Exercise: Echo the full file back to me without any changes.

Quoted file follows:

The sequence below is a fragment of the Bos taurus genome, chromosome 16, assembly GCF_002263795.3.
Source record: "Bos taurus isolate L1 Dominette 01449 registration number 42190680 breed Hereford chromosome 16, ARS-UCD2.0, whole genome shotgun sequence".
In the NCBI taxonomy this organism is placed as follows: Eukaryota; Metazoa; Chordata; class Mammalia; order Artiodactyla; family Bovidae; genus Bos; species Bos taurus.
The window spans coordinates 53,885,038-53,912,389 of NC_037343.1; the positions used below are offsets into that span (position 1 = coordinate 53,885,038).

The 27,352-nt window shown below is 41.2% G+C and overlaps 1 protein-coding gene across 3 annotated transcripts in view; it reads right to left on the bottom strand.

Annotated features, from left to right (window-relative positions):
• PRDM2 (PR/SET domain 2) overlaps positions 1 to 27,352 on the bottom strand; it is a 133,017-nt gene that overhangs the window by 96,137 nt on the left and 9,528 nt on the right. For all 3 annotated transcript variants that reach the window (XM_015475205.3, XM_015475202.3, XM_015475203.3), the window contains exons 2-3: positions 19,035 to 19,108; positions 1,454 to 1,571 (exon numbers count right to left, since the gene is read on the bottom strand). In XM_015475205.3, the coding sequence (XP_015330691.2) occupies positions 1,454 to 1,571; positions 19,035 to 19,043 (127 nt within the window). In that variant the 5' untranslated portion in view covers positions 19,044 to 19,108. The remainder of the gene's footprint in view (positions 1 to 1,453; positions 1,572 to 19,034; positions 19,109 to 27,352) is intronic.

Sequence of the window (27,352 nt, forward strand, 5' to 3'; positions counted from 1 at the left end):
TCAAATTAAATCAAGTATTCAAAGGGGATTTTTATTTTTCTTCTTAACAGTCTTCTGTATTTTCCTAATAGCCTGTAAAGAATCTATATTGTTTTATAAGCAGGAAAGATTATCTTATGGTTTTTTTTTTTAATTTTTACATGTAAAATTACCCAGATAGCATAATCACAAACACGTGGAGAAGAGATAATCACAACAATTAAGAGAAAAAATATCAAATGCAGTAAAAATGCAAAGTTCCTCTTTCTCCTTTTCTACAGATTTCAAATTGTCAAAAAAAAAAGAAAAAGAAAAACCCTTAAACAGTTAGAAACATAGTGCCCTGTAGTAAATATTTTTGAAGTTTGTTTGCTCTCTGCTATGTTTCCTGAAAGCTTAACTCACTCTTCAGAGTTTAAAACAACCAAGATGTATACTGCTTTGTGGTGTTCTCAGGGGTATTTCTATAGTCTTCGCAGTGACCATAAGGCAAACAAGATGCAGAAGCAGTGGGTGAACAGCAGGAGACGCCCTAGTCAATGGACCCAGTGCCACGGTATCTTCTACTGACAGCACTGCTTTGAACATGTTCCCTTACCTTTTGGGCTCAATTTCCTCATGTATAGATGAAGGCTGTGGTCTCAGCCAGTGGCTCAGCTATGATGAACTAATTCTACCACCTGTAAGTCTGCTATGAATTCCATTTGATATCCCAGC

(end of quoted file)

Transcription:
The sequence below is a fragment of the Bos taurus genome, chromosome 16, assembly GCF_002263795.3.
Source record: "Bos taurus isolate L1 Dominette 01449 registration number 42190680 breed Hereford chromosome 16, ARS-UCD2.0, whole genome shotgun sequence".
In the NCBI taxonomy this organism is placed as follows: Eukaryota; Metazoa; Chordata; class Mammalia; order Artiodactyla; family Bovidae; genus Bos; species Bos taurus.
The window spans coordinates 53,885,038-53,912,389 of NC_037343.1; the positions used below are offsets into that span (position 1 = coordinate 53,885,038).

The 27,352-nt window shown below is 41.2% G+C and overlaps 1 protein-coding gene across 3 annotated transcripts in view; it reads right to left on the bottom strand.

Annotated features, from left to right (window-relative positions):
• PRDM2 (PR/SET domain 2) overlaps positions 1 to 27,352 on the bottom strand; it is a 133,017-nt gene that overhangs the window by 96,137 nt on the left and 9,528 nt on the right. For all 3 annotated transcript variants that reach the window (XM_015475205.3, XM_015475202.3, XM_015475203.3), the window contains exons 2-3: positions 19,035 to 19,108; positions 1,454 to 1,571 (exon numbers count right to left, since the gene is read on the bottom strand). In XM_015475205.3, the coding sequence (XP_015330691.2) occupies positions 1,454 to 1,571; positions 19,035 to 19,043 (127 nt within the window). In that variant the 5' untranslated portion in view covers positions 19,044 to 19,108. The remainder of the gene's footprint in view (positions 1 to 1,453; positions 1,572 to 19,034; positions 19,109 to 27,352) is intronic.

Sequence of the window (27,352 nt, forward strand, 5' to 3'; positions counted from 1 at the left end):
TCAAATTAAATCAAGTATTCAAAGGGGATTTTTATTTTTCTTCTTAACAGTCTTCTGTATTTTCCTAATAGCCTGTAAAGAATCTATATTGTTTTATAAGCAGGAAAGATTATCTTATGGTTTTTTTTTTTAATTTTTACATGTAAAATTACCCAGATAGCATAATCACAAACACGTGGAGAAGAGATAATCACAACAATTAAGAGAAAAAATATCAAATGCAGTAAAAATGCAAAGTTCCTCTTTCTCCTTTTCTACAGATTTCAAATTGTCAAAAAAAAAAGAAAAAGAAAAACCCTTAAACAGTTAGAAACATAGTGCCCTGTAGTAAATATTTTTGAAGTTTGTTTGCTCTCTGCTATGTTTCCTGAAAGCTTAACTCACTCTTCAGAGTTTAAAACAACCAAGATGTATACTGCTTTGTGGTGTTCTCAGGGGTATTTCTATAGTCTTCGCAGTGACCATAAGGCAAACAAGATGCAGAAGCAGTGGGTGAACAGCAGGAGACGCCCTAGTCAATGGACCCAGTGCCACGGTATCTTCTACTGACAGCACTGCTTTGAACATGTTCCCTTACCTTTTGGGCTCAATTTCCTCATGTATAGATGAAGGCTGTGGTCTCAGCCAGTGGCTCAGCTATGATGAACTAATTCTACCACCTGTAAGTCTGCTATGAATTCCATTTGATATCCCAGC